This stunning view, marked the end of the afternoons walk. © 2016 – Joshua Ralph – All Rights Reserved.
dsc_0410
Dwarf Lemon Orchid (Aerangis citrata) along the walk back, my favourite species of orchid. © 2016 – Joshua Ralph – All Rights Reserved
dsc_0415
Dinner, or will be! © 2016 – Joshua Ralph – All Rights Reserved.
dsc_0418
Felt really bad to eat something so beautiful, but it would have been a waste. © 2016 – Joshua Ralph – All Rights Reserved.

We weren’t alone at the dinner table though, a mated pair of  White-fronted Brown Lemurs (Eulemur albifrons) were sat amongst the branches of the closet trees watching eyes with the classic wide eyes of an inquisitive Lemur. We gave them no food, however whilst we were distracted, they had made their own way into our kitchen and decided to eat our pot of rice that was still on the embers of the fire. Classy.

dsc_0284
White-fronted Brown Lemur (Eulemur albifrons) waiting for us to look away… © 2016 – Joshua Ralph
dsc_0285
White-fronted Brown Lemur (Eulemur albifrons) © 2016 – Joshua Ralph – All Rights Reserved.
dsc_0001
They both managed to find a way into the kitchen!! © 2016 – Joshua Ralph – All Rights Reserved.

After a little nap in the tent, we got ready for our night walk and found Donna eagerly waiting for us with a huge smile on his face, the guardians however didn’t even bother looking at us or joining us which showed they were not happy with the fee they were offered, we left without them and got on with our adventure. It wasn’t long though until we came across not just one, but several of the nights herpetological finds! A weirdly marked Nosy Mangabe Giant Stream Frog (Mantidactylus (Mantidactylus) sp. aff. grandidieri) perched itself at the bottom of a slow moving stream with a slight cascade, it stood there as though it was proud of itself allowing me to get reasonably close until it decided enough was enough and leapt up to the top of the miniature cascade and crawled under a boulder which was a common flight display for the species. However, it wasn’t the only animal here, in fact there were animals everywhere acting as if they were completely oblivious to our existence from Hermit Crabs fighting over their individual dug out holes in the ground to Fishing Spiders attempting to capture a freshwater shrimp passing by its hunting grounds.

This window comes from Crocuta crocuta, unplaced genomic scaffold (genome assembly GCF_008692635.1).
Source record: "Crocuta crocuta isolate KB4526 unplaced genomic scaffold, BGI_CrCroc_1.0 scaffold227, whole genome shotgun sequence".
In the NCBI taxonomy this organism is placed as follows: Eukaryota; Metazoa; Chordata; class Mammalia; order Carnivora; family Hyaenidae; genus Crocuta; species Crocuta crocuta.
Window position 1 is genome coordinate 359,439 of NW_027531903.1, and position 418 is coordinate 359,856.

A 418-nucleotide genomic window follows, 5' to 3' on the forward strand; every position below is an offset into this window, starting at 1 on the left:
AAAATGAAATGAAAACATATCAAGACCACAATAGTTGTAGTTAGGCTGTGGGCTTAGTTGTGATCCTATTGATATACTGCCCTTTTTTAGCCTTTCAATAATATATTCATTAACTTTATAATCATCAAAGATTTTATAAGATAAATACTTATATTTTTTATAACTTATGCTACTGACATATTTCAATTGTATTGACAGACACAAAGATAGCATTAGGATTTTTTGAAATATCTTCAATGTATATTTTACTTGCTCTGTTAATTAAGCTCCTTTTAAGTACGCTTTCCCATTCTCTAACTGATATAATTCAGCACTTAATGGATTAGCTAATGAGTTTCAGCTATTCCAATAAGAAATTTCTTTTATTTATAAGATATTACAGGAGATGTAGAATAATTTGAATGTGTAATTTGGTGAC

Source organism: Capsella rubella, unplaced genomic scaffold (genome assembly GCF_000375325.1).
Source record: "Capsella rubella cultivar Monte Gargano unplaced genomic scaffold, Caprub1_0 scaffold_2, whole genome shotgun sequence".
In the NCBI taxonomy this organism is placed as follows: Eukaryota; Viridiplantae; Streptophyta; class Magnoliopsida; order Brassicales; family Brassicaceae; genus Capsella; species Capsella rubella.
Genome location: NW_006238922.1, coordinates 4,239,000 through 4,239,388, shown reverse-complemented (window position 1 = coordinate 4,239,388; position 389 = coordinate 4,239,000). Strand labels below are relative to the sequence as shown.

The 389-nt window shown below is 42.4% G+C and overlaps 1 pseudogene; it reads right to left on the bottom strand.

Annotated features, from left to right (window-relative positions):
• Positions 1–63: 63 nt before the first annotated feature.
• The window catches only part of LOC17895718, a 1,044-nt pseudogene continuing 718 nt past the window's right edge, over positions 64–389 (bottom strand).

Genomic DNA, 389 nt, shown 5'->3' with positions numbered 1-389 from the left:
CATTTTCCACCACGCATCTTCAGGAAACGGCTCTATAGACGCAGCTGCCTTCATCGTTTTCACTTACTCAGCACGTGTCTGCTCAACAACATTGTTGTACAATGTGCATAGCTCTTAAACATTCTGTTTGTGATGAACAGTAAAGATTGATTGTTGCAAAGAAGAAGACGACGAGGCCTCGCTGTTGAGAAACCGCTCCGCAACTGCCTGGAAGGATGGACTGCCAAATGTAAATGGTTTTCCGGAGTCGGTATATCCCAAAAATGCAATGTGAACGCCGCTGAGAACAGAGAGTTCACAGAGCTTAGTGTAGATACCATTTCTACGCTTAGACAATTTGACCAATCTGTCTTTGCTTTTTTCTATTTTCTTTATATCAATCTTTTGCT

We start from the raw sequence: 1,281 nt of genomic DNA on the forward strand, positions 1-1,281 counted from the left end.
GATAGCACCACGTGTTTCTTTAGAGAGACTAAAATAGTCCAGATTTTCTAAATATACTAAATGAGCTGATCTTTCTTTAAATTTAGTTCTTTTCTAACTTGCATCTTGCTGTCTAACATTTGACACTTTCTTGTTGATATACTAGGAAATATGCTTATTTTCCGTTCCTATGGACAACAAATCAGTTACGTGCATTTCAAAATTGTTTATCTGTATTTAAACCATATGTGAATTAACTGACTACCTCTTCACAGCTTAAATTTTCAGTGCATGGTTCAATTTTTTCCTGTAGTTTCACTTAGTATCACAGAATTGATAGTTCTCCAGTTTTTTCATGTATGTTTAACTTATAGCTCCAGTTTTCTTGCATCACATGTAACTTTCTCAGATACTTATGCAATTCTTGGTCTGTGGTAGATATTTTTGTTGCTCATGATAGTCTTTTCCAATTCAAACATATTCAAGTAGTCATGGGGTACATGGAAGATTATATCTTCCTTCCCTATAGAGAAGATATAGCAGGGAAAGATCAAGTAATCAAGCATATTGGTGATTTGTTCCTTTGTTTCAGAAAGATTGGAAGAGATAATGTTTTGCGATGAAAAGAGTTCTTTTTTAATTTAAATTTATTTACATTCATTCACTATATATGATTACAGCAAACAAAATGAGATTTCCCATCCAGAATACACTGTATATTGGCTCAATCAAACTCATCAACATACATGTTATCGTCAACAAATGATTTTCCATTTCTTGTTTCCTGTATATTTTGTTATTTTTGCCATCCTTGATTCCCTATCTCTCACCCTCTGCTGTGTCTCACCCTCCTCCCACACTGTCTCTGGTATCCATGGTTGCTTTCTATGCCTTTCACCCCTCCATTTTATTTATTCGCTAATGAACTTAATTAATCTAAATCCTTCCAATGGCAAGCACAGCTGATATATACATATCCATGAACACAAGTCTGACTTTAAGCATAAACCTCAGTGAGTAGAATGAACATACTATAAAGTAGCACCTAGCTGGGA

dsc_0420
Nosy Mangabe Giant Stream Frog (Mantidactylus (Mantidactylus) sp. aff. grandidieri). © 2016 – Joshua Ralph – All Rights Reserved.
dsc_0422
Hermit Crab within its hole. © 2016 – Joshua Ralph – All Rights Reserved.
dsc_0430
Frilled Leaf-tailed Gecko (Uroplatus fimbriatus) specimen we saw earlier that day. © 2016 – Joshua Ralph – All Rights Reserved
dsc_0434
Frilled Leaf-tailed Gecko (Uroplatus fimbriatus) specimen © 2016 – Joshua Ralph – All Rights Reserved

It wasn’t long however, with the dying of last light of the setting sun, till we found a Frilled Leaf-tailed Gecko (Uroplatus fimbriatus) getting ready to start it’s nocturnal hunt. Waking itself up and cleaning its’ eyes by licking them, the first one of the night we encountered was none other than our friend  we found in the day time and now it was dark, he was sporting an entirely new colouration which we simply couldn’t pick up hours earlier. Not far from it however, was a Boulenger’s Forest Frog (Gephyromantis (Gephyromantis) boulengeri) with a fantastic colouration that was rather unlike what I had normally came across in the forests of the Analamazoatra, this was a male specimen measuring roughly 26mm from my measurements, calling out from his platform.